Including care home residents in clinical research is fraught

BMJ 2005; 331 doi: https://doi.org/10.1136/bmj.331.7527.1271-c (Published 24 November 2005) Cite this as: BMJ 2005;331:1271
  1. Arnold G Zermansky, senior research fellow (zermansky{at}btinternet.com)
  1. School of Healthcare Studies, University of Leeds, Leeds LS2 9UT

    EDITOR—Funders need to take account of issues related to including older people in clinical trials,1 but including care home residents poses additional problems.

    We have just completed a large clinical trial of a pharmacist conducting clinical medication reviews of elderly residents of care homes. Obtaining consent presented particular problems in this population with an average age of 85 and a standardised mini-mental state test score of 13. Even those residents who seemed to understand what was being asked of them had often forgotten all about it when our research assistant returned the following day to seek their signature. We needed to seek the assent of the nearest relative for half of our study population.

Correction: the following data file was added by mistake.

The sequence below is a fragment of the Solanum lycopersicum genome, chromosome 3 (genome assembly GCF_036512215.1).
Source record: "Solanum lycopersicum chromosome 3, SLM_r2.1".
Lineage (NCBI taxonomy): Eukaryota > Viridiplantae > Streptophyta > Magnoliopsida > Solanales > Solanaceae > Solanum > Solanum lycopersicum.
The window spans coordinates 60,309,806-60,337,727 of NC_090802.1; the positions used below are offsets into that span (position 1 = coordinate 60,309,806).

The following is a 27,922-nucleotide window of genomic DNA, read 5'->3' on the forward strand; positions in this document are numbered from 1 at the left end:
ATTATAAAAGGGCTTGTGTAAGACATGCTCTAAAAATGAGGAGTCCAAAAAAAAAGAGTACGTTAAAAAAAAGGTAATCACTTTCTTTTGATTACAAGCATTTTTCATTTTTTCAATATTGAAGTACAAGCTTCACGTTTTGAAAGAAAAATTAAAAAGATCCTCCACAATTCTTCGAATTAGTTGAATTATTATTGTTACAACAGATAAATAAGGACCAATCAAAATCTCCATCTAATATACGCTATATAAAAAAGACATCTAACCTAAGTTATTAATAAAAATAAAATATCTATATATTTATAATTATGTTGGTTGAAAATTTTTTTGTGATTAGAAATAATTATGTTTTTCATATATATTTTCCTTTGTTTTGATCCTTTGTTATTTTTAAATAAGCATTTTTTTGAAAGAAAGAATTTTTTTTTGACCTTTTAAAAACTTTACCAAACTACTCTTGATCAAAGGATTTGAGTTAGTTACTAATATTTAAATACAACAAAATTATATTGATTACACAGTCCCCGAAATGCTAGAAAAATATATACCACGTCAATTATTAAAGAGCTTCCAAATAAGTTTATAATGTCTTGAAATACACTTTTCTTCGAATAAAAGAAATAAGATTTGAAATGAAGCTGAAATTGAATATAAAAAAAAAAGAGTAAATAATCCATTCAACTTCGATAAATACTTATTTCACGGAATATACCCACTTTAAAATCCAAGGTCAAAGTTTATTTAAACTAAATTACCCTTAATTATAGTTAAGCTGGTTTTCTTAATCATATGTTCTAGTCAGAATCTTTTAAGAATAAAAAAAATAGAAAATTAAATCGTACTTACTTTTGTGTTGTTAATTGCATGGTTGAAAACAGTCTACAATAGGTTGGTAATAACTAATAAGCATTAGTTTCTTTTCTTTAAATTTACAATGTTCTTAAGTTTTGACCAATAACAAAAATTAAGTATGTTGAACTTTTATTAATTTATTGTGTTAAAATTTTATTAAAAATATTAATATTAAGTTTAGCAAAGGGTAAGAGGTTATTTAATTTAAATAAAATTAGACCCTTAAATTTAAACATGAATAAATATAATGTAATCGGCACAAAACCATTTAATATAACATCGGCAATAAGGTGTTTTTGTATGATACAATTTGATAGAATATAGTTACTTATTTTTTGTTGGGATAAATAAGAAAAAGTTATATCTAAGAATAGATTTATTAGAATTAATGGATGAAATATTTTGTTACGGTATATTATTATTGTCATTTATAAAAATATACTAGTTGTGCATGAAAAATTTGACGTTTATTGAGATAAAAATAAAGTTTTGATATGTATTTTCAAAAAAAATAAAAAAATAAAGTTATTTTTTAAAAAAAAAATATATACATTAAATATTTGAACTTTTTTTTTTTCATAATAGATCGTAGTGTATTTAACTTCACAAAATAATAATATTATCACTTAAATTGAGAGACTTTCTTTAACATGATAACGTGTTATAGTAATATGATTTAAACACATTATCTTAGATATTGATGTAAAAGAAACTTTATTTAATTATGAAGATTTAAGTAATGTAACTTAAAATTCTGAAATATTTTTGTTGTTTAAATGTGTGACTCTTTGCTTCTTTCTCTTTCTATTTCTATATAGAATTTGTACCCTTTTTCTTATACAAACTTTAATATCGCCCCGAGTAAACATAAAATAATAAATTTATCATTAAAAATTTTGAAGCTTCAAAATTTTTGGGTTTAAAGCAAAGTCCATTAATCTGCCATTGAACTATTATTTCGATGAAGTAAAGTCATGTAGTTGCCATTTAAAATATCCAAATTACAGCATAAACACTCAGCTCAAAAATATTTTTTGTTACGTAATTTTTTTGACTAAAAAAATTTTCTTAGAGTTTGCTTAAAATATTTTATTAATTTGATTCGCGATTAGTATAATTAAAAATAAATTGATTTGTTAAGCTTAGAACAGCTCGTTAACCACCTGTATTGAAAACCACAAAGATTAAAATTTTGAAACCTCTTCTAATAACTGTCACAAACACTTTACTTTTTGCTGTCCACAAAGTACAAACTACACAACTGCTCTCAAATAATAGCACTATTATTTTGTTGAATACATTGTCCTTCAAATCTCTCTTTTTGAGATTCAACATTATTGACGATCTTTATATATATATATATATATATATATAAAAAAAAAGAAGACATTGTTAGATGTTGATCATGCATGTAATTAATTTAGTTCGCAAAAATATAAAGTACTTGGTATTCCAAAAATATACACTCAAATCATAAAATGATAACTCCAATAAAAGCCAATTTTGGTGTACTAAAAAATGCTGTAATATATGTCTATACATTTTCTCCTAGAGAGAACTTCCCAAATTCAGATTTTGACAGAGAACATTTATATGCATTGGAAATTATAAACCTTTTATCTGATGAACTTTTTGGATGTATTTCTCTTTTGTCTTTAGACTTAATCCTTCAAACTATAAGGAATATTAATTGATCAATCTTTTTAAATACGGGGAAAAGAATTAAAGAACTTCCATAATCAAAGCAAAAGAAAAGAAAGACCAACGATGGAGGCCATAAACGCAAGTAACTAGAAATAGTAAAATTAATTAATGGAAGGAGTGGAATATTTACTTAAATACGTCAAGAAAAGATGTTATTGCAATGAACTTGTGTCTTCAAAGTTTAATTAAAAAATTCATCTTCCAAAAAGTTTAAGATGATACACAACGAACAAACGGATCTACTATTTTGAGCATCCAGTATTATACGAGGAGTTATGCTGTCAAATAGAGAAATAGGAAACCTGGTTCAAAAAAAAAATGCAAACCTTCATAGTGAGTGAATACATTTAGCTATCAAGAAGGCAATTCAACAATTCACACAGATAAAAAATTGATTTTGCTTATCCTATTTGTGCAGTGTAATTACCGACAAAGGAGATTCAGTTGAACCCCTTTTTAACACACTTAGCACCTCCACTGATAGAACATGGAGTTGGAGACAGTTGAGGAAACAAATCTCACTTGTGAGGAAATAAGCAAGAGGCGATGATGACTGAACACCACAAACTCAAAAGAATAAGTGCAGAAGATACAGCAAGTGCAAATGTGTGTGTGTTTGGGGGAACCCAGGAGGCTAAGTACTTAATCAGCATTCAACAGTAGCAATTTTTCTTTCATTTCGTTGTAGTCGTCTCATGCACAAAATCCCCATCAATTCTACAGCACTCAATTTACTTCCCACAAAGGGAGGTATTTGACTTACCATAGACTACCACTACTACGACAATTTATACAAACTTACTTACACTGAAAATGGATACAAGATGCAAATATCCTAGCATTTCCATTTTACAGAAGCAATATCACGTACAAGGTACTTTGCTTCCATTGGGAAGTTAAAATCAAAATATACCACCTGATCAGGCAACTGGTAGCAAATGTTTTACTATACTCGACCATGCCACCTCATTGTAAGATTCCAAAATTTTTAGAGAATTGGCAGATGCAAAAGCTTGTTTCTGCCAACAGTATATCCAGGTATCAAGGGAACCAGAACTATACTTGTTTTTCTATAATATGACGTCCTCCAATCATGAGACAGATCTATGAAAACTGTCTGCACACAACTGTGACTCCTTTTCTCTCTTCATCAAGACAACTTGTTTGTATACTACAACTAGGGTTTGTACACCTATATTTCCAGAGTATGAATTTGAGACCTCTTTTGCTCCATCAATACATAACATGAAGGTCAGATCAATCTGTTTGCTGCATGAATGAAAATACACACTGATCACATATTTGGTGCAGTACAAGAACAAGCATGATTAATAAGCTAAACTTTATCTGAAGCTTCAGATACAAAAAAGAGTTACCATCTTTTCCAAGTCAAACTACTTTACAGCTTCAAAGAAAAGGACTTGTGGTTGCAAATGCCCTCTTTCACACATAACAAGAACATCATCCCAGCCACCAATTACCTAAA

Not only is obtaining consent time consuming, but we also needed the agreement of home managers before we could even approach their residents. Arranging to see the residents was fraught because of the limited time window in their short day when they are not eating, sleeping, dressing, or washing, or attending outpatients. The interview process is also prolonged, because of the time the residents take to walk to their room, as well as the communication difficulties during interview. We also had to exclude some patients who had given consent from the trial because their doctor did not agree to their inclusion. This interfered with the autonomy of patients who had agreed to participate.

    The implications for our (already generously funded) project were that we had to seek additional finance to complete the recruitment process and still failed to achieve our recruitment target of 1600 after approaching virtually all elderly care home residents in Leeds. Interpretation of results is further complicated by the high mortality of this population—in six months, over 14% of our population had died (in intervention and control groups). Research in care homes is essential but surprisingly expensive in both time and money.


    • The three other authors of this letter are Duncan R Petty, David K Raynor, and David P Alldred.

    • Competing interests AGZ and two of the other authors (DKR and DPA) are currently engaged in a study of medication errors in care homes.


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